In preparation for the big trip, today I had to visit the travel clinic. It's a little scary when you manage to shock those people with the places you're going. I mean, this is their job. But, the good news is, after checking everything over the nurse declared that they have no more shots to give me. Happy day! I'm finally invincible with respect to third world diseases ... or something like that.
At the travel clinic, they give you a long compilation of the travel warnings from the U.S., U.K., Canada, and Australia that lists everything bad that could possibly happen in the countries you're visiting. I read the 28 pages of panic on "my" countries tonight during the building committee meeting. Here are some of the less-than-typical-even-for-Africa things you're supposed to worry about if you're visiting the DR Congo, Rwanda, Uganda, Burundi, Kenya, Tanzania, Sudan, Zambia, and/or Zimbabwe:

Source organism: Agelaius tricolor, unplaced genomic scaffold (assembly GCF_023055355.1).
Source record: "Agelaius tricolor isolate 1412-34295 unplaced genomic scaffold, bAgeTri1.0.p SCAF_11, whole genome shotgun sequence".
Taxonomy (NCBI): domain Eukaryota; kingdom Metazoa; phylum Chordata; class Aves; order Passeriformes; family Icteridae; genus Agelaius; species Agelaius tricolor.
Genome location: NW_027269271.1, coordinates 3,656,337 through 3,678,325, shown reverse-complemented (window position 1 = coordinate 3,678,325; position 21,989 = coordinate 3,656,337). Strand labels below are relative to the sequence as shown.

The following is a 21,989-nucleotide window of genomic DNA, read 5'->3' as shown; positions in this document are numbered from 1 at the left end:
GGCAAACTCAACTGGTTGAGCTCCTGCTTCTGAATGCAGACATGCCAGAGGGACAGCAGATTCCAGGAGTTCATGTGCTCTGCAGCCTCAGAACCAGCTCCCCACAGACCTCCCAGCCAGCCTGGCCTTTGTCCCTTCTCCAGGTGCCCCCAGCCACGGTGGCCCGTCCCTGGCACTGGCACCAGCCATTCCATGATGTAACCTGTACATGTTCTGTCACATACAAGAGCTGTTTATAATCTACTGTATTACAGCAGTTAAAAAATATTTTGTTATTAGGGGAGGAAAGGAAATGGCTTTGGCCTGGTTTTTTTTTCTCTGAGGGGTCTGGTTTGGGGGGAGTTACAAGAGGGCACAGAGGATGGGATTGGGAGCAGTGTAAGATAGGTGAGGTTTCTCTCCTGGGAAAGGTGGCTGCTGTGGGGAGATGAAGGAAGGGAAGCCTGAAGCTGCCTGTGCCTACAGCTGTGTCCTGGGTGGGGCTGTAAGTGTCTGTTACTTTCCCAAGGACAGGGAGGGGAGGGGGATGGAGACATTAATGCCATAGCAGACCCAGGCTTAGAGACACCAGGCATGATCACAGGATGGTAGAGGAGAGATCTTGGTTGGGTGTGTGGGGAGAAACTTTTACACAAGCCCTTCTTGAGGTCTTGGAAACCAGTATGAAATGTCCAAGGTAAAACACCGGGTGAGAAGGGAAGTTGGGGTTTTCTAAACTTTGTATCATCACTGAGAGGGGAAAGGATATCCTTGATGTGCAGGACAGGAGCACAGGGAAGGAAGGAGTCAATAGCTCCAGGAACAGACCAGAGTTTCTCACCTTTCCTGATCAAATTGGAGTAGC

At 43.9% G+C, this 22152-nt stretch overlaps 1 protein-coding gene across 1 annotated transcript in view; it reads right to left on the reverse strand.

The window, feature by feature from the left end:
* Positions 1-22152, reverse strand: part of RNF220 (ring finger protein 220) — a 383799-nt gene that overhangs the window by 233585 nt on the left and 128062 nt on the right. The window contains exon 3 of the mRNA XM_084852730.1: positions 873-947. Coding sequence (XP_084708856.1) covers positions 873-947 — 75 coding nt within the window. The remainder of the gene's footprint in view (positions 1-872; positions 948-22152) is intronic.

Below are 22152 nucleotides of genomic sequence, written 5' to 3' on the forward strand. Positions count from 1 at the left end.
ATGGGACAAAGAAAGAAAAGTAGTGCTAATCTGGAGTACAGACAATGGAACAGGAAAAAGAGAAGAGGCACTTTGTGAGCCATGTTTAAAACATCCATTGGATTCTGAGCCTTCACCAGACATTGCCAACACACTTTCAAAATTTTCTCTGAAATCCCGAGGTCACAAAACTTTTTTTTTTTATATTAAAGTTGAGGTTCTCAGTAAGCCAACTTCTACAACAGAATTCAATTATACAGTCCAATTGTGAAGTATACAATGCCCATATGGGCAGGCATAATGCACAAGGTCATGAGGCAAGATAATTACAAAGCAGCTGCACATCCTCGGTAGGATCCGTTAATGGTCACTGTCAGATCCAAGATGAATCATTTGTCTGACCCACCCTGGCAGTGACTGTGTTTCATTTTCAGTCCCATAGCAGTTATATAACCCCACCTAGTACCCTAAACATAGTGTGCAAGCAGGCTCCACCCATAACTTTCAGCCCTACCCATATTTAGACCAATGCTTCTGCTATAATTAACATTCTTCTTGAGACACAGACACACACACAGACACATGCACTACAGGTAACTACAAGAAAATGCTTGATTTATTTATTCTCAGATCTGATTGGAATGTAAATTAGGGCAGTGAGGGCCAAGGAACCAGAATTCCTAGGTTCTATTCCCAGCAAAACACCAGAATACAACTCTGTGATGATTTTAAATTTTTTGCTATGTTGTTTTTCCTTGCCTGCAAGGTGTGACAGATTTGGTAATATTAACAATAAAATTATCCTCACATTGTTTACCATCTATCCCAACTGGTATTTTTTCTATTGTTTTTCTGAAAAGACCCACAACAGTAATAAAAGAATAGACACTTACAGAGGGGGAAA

- Kidnapping (Burundi/DRC border)
- Not stopping your car when passing a national flag being lowered at 6pm (DRC)
- Volcanic eruptions (DRC and Rwanda)
- Train derailments (Kenya)
- Pirates! (Sudan)
- Fundamentalist armies (Uganda)
- Getting arrested for carrying prescription meds outside of their labeled containers (Zambia)
- "High-density suburbs" (code language for slums(?) in Zimbabwe)
This is why we take government-issued travel warnings with a grain of salt - it's rarely this bad so long as you stay out of contested areas. In four trips to the continent, I've seen a train derailment and been to slums and neither were unmanageable situations. Things can go horribly wrong, of course, but in general, I've found that most people in Africa are generous and kind, and that a little common sense goes a long way in avoiding lava flows, rebels, and pirates.